Two-month-old baby believed to be Italy’s youngest Covid-19 patient is released from hospital after three week battle with virus
- The baby no longer had a temperature or fever and was released with her mother
- The pair were first hospitalised in the southern Italian city of Bari on March 18
- Italy has recorded 17,669 deaths due to COVID-19, more than any other country
A two-month-old baby who was believed to have been Italy’s youngest COVID-19 patient has been released from hospital after overcoming the disease.
The baby was no longer running a temperature or fever and was released with her mother, who has recovered from a bout of pneumonia, reports said today.
The baby and mother were hospitalised in the southern city of Bari on March 18.
Italy has officially attributed 17,669 deaths to COVID-19, more than any other country.
A two-month-old baby who was believed to have been Italy’s youngest COVID-19 patient has been released from hospital after overcoming the disease. Pictured: a medical worker in Salerno
The government is now weighing how and when to ease social distancing measures that have helped see daily death tolls slowly come down from a high of 969 last month.
Yesterday Italy recorded its lowest rate of new coronavirus deaths so far with a 3.2% increase in deaths to 17,669, while infections went up by 3,856 to 139,442.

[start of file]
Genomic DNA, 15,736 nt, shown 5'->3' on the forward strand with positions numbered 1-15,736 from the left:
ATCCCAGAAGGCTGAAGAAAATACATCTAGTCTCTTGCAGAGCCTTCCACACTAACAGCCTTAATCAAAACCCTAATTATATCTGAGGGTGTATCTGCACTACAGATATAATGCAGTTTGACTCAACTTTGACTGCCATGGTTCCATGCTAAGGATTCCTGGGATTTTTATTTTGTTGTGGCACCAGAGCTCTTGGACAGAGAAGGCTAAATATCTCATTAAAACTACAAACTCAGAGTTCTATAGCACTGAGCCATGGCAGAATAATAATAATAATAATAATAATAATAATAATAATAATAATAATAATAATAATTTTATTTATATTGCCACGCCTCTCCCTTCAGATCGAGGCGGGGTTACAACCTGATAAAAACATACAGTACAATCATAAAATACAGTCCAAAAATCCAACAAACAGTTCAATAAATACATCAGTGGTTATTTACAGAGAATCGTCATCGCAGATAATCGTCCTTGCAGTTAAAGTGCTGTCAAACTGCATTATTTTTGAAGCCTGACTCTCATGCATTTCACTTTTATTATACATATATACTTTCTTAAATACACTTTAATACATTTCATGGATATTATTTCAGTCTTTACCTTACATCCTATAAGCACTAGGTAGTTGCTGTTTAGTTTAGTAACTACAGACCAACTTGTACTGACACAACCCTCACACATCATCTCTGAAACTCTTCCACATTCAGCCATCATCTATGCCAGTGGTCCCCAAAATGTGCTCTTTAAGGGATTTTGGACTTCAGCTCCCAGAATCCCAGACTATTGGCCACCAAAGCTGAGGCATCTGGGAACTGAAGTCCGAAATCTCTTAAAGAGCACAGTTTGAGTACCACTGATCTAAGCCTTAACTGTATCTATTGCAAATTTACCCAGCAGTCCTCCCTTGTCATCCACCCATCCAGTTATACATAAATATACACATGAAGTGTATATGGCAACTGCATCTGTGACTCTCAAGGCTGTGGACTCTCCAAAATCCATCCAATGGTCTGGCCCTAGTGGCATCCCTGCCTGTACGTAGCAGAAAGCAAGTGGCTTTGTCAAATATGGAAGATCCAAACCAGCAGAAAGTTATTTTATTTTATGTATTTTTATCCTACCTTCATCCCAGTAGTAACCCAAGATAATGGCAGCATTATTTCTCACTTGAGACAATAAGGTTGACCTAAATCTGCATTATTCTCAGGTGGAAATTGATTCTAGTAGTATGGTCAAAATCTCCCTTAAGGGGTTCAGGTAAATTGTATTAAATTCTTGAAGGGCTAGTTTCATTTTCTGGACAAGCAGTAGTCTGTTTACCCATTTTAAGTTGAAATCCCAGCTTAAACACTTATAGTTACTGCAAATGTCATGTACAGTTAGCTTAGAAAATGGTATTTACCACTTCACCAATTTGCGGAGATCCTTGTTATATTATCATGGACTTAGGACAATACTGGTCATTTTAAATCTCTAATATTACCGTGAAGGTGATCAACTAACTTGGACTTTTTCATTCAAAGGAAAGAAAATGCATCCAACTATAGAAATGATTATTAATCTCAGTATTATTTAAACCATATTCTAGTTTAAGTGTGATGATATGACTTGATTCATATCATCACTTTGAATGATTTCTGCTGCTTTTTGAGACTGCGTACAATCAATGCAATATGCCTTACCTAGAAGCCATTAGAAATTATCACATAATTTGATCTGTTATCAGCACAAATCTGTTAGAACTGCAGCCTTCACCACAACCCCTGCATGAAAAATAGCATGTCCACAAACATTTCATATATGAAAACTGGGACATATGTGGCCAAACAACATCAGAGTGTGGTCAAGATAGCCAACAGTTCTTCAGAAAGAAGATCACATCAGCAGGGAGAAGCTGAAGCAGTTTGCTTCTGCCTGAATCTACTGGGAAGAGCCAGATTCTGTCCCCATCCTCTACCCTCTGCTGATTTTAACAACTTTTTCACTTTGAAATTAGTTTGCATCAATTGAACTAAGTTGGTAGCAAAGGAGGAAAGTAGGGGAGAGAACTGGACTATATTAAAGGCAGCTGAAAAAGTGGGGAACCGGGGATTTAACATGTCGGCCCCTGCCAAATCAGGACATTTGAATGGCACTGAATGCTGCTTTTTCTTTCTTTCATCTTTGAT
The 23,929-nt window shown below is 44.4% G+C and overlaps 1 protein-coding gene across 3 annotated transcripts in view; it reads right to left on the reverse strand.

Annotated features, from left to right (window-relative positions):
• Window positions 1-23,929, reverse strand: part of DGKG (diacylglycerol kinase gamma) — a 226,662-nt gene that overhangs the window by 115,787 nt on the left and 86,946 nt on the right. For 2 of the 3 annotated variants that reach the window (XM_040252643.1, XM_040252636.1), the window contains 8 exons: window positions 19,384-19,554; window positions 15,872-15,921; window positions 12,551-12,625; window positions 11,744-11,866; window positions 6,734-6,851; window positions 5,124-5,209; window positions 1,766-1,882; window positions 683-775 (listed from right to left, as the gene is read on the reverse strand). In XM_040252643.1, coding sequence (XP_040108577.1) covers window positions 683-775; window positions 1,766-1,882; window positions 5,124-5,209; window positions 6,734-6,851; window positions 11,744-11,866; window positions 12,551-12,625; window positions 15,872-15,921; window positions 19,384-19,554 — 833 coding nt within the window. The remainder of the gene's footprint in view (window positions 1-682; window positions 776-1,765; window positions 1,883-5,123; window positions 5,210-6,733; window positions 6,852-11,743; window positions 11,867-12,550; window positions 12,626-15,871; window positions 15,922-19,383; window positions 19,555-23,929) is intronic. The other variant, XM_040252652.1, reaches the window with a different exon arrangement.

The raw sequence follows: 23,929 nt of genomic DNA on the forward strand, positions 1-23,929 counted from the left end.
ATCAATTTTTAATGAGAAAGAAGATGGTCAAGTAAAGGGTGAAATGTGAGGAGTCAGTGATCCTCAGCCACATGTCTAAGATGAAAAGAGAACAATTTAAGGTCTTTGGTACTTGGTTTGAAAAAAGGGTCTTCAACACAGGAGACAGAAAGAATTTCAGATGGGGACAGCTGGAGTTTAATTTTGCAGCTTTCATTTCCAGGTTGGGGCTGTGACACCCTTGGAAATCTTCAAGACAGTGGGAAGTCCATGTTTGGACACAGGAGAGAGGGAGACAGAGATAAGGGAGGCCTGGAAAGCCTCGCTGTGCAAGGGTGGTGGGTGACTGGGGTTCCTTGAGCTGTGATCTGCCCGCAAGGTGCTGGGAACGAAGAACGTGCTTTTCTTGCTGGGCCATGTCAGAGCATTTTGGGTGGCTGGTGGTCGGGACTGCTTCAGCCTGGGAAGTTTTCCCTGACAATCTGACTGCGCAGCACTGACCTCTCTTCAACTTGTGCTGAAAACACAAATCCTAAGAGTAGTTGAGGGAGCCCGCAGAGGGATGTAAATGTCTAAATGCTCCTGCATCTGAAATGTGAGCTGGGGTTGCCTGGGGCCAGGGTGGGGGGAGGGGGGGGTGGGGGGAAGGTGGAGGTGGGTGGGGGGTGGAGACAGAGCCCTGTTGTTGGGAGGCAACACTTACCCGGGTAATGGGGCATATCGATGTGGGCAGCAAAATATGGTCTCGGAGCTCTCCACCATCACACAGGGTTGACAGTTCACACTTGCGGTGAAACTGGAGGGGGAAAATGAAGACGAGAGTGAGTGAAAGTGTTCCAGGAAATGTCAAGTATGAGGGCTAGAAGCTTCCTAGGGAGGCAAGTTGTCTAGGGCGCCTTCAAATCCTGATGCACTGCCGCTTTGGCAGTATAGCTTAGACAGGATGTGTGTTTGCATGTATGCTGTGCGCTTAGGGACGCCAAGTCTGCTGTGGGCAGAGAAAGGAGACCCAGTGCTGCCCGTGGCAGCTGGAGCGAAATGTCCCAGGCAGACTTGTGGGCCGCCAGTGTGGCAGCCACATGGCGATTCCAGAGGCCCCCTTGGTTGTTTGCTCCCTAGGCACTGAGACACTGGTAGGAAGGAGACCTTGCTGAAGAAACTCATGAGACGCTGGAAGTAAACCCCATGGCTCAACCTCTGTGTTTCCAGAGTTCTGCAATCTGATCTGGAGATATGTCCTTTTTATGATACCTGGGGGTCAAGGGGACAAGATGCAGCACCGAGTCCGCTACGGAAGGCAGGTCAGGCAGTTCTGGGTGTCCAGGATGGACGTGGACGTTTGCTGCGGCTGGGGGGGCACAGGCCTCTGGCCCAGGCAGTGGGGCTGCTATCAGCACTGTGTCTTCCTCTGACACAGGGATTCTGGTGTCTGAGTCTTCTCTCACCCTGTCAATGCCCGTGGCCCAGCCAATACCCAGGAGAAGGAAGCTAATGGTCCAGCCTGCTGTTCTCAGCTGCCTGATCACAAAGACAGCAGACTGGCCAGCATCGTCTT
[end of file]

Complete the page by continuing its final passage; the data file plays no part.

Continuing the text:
There were another 542 fatalities recorded, compared with 604 the day before and 636 deaths on Monday.
There were 3039 new case on Tuesday, so yesterday’s figure marked an increase of more than 800, however it is worth noting that Italy tested more people yesterday.
There were 3,693 people in intensive care on Wednesday against 3,792 on Tuesday – a fifth consecutive daily decline, further underscoring hopes that the illness is on the retreat after a nationwide lockdown was imposed on March 9.
The pressures on hospital ICUs in Italy and Spain may have eased in recent days as new virus cases decline. But the emotional and psychological toll the pandemic has taken on the doctors and nurses working there is only now beginning to emerge.
Already, two nurses in Italy have killed themselves, and psychologists have mobilized therapists and online platforms to provide free consultation for medical personnel.
Individual hospitals hold small group therapy sessions to help staff cope with the trauma of seeing so much death among patients who are utterly alone.
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